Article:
In my last post I briefly touched upon economic mobility vis-a-vis the link between test scores and subsequent adult incomes. Because these individuals were still pretty young, just a few years out of college (if they graduated), the earnings correlations were weaker than one might have expected. Since then I discovered an interesting continuous SES variable (F3SES) in the ELS:2002 data set that is probably a better measure of future earnings or mobility.
F3SES is the average of 3 inputs (2011 earnings from employment, the prestige score associated with the respondents current/most recent job, and educational attainment), each of which is standardized to a mean of 0 and a standard deviation of 1 prior to averaging.
Data users should note that, as of the third follow-up, socioeconomic status may be less-than fully stable for some third follow-up respondents, e.g., respondents with graduate-level education who are just beginning or have yet to begin their careers. Users should also note that F3SES does not account for the income, occupation, or education of the respondents spouse/partner, and therefore may not be fully indicative of household socioeconomic status as of the third follow-up.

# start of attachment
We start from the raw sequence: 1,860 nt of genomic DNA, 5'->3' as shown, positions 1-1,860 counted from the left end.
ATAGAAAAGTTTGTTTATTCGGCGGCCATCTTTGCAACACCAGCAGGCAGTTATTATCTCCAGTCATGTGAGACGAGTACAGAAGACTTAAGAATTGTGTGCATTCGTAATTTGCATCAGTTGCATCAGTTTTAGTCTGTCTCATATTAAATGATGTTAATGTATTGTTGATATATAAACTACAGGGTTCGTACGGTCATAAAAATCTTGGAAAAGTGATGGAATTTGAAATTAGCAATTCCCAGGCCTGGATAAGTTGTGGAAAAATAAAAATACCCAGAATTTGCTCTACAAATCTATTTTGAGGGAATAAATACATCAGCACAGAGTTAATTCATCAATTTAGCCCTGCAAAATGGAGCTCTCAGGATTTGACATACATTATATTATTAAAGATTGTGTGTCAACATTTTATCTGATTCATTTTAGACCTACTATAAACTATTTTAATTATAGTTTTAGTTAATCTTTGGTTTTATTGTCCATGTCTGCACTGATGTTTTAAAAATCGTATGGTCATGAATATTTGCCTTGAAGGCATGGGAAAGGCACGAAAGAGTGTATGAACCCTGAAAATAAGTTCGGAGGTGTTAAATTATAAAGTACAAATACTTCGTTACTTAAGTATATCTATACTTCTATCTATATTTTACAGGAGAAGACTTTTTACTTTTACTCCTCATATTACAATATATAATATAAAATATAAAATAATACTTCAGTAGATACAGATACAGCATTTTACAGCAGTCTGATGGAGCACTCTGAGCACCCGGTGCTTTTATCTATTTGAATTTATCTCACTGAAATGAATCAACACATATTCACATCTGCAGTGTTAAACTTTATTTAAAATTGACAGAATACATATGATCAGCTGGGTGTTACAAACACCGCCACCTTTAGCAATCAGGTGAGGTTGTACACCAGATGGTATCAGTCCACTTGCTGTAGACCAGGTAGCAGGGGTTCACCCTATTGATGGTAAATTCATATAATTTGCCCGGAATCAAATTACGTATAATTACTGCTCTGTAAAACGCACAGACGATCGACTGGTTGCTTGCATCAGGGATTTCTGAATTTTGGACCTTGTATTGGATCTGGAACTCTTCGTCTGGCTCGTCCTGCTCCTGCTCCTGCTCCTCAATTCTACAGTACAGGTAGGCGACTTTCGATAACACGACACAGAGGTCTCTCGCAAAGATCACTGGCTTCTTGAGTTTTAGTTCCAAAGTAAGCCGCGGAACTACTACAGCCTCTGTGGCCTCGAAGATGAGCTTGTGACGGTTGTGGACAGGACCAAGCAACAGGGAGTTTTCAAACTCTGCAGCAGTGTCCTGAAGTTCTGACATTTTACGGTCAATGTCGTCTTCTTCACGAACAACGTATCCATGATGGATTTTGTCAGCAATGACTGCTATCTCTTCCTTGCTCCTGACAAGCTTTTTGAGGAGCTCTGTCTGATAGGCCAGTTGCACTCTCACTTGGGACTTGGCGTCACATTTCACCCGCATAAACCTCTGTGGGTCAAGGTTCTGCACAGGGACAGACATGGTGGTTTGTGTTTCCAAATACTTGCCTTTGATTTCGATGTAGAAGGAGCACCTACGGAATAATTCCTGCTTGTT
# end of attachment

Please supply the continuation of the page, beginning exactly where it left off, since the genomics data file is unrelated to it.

NOTE: While the two versions of the BY family SES composites (BYSES1 and BYSES2) were created by differential assignment of prestige scores based on the 16-category BY occupation variables, F3SES is created by assigning prestige scores based on the 2-digit ONET code associated with the respondents current/most recent job as of the third follow-up.
While I am sure I could derive my own formula to produce a similar composite score, I’ll just use theirs for the time being.
There is no statistically significance difference between blacks and whites here.
Asian SES is higher than white SES for most of the distribution, but that’s not statistically significant either.
I have long been of the impression that most of the gender gap in academic achievement is skewed towards lower SES groups and URMs, that much of it has much to do with a comparative lack of male engagement in primary and secondary school, especially with respect to home work compliance, so I decided to exploit my prior efforts to try to assess the accuracy of this view. Of course this data isn’t broken out by race or SES per se, but the right side on the x-axis is generally higher SES and more white and asian (whereas the left side is generally more black and latino and generally lower SES).